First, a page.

Saturday, August 12, 2006

Central Banking is Based on Deception

As usual, Peter Schiff of Euro Pacific Capital is right on the mark in his latest weekly analysis of the Fed's decision to pause:

"This week, as the Fed came through with its highly anticipated pause, it conspicuously left the door open to future rate hikes. Apparently the rhetorical vigilance took most currency traders by surprise, sending many scrambling to buy dollars. However, given that any weaker statement would have caused a stampede out of the dollar, how surprising should the tough talk have been? Any indication that this was not a "wait and see" pause would have sent both long-term interest rates and consumer prices up, undermining the “benefits” of the pause. So in an apparent attempt to have its cake and eat it too, the Fed “paused” while pretending that it really had not done so.

The Fed’s claim that it is concerned about inflation, and that it will act decisively to contain it, is just a bluff. Any real commitment would have prompted the Fed to have already raised rates much higher. For the Fed to suggest that it stands ready to raise rates in the future, if the data warrants it, completely misses the point that the data warrants it right now!

The flawed CPI is nonetheless a lagging indicator of inflation. There is so much inflation already in the pipeline that its effect on consumer prices will be seen for years to come. For now, the Fed’s private concern is to keep the markets from understanding just how bad inflation already is, and how little resolve it actually has to do anything to contain it....

...My guess is that the Fed will continue to ignore evidence of worsening inflation, using growing signs of a weakening economy as cover for its complacency. All the while it will continue to brag about its “vigilance” and commitment to hiking rates further should inflation become a threat."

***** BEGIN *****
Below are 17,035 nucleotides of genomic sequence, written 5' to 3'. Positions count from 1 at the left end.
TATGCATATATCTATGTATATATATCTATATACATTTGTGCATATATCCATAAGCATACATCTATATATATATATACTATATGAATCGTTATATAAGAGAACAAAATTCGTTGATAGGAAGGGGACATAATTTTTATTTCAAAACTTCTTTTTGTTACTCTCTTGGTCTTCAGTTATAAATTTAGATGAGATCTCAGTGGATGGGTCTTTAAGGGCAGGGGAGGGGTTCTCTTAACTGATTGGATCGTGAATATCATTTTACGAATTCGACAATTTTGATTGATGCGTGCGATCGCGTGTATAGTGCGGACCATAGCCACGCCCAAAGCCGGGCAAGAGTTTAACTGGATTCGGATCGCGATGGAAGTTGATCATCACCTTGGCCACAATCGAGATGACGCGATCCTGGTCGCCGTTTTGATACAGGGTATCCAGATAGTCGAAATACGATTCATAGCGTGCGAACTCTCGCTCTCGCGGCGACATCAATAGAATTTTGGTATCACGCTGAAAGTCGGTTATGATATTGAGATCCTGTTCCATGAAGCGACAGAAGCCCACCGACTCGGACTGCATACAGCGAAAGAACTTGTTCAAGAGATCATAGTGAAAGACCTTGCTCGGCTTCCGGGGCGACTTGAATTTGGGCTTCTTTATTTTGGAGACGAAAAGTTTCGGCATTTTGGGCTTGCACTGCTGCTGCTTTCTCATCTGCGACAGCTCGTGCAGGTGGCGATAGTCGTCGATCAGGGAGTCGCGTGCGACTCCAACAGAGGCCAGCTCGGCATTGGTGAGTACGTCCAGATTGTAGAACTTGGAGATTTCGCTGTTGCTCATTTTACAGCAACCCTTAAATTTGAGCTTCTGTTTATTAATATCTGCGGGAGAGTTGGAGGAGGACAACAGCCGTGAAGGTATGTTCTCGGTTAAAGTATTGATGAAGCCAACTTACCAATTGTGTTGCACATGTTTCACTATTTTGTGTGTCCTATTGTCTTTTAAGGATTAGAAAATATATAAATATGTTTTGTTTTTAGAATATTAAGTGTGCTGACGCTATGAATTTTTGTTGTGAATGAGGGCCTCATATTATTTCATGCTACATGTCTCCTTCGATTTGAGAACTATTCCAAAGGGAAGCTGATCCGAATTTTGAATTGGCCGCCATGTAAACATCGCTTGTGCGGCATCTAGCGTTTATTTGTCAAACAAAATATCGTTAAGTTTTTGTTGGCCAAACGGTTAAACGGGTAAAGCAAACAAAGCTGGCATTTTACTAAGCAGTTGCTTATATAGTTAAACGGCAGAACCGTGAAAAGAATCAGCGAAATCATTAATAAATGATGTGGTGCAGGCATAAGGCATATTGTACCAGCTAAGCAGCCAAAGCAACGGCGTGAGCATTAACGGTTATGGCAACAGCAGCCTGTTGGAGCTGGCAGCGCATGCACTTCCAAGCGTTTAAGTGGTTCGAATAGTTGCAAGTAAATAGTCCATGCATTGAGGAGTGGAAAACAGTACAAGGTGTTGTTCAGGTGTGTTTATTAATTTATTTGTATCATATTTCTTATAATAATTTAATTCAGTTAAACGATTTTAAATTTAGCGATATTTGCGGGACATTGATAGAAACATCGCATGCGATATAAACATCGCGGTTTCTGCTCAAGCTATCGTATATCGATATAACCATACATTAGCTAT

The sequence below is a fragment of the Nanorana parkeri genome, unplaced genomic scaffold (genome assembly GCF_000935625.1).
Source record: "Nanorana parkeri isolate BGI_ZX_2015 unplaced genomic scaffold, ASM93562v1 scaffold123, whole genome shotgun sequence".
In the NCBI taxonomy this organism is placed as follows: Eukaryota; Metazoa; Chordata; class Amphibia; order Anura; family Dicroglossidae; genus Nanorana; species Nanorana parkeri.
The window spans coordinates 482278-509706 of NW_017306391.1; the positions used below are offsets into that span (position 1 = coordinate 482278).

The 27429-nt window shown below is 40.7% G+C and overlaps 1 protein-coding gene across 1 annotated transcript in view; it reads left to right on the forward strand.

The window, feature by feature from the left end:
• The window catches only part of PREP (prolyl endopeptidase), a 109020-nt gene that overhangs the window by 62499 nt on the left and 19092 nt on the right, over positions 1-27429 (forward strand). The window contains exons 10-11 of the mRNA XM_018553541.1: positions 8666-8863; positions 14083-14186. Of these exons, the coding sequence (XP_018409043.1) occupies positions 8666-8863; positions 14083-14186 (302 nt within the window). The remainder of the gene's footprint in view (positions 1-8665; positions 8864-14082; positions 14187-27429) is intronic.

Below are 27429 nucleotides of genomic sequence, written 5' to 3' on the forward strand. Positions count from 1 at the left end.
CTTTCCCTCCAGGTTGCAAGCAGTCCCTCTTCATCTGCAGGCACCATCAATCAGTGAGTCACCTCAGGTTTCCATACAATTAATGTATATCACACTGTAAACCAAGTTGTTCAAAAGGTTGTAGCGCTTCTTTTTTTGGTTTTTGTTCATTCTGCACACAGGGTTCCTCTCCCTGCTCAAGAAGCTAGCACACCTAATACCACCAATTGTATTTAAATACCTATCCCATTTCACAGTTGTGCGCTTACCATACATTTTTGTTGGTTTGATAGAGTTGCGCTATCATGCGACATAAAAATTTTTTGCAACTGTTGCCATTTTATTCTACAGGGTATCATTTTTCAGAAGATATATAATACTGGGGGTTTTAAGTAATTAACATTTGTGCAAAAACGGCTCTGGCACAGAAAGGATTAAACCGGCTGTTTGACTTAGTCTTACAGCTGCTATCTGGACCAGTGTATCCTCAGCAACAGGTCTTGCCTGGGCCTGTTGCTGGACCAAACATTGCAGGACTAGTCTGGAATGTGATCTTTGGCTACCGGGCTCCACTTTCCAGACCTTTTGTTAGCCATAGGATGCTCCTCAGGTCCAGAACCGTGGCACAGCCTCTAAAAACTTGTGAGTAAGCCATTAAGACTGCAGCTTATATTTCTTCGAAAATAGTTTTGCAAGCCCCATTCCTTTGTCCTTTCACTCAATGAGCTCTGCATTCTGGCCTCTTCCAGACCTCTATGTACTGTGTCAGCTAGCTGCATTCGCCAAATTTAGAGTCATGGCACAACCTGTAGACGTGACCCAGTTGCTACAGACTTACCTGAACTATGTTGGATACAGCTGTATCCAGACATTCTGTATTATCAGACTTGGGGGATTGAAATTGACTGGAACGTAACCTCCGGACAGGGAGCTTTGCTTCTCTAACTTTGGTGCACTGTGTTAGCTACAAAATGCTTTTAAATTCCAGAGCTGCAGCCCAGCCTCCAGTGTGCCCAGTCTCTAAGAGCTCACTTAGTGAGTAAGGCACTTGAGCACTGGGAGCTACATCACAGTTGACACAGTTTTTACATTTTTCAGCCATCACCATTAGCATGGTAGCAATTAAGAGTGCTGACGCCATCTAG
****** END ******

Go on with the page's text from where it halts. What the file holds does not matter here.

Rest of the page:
In other words, the Fed is certainly not serious about "fighting inflation", but it wishes to fool everyone that it is, as the benefits for the central bank is the highest when inflationary expectations are low.

In The Economist's analysis of the Fed decision in its latest issue (not available online for non-subscribers) a similar point was made. Namely that all leading indicators for consumer price inflation in the short and medium term points to continued high or even higher inflation than today, with the exception of one indicator, namely inflationary expectations which remains strangely low considering the Fed's dismal track record in "fighting inflation". This indicates that the Fed have been successful in its deception. How long will the Fed be able to fool the public with its fake "inflation fighting"? Maybe not forever, but the fact that the ECB is widely considered to be hawkish despite consistently letting consumer price inflation stay above 2% they may just get away with fooling the public for some time longer.


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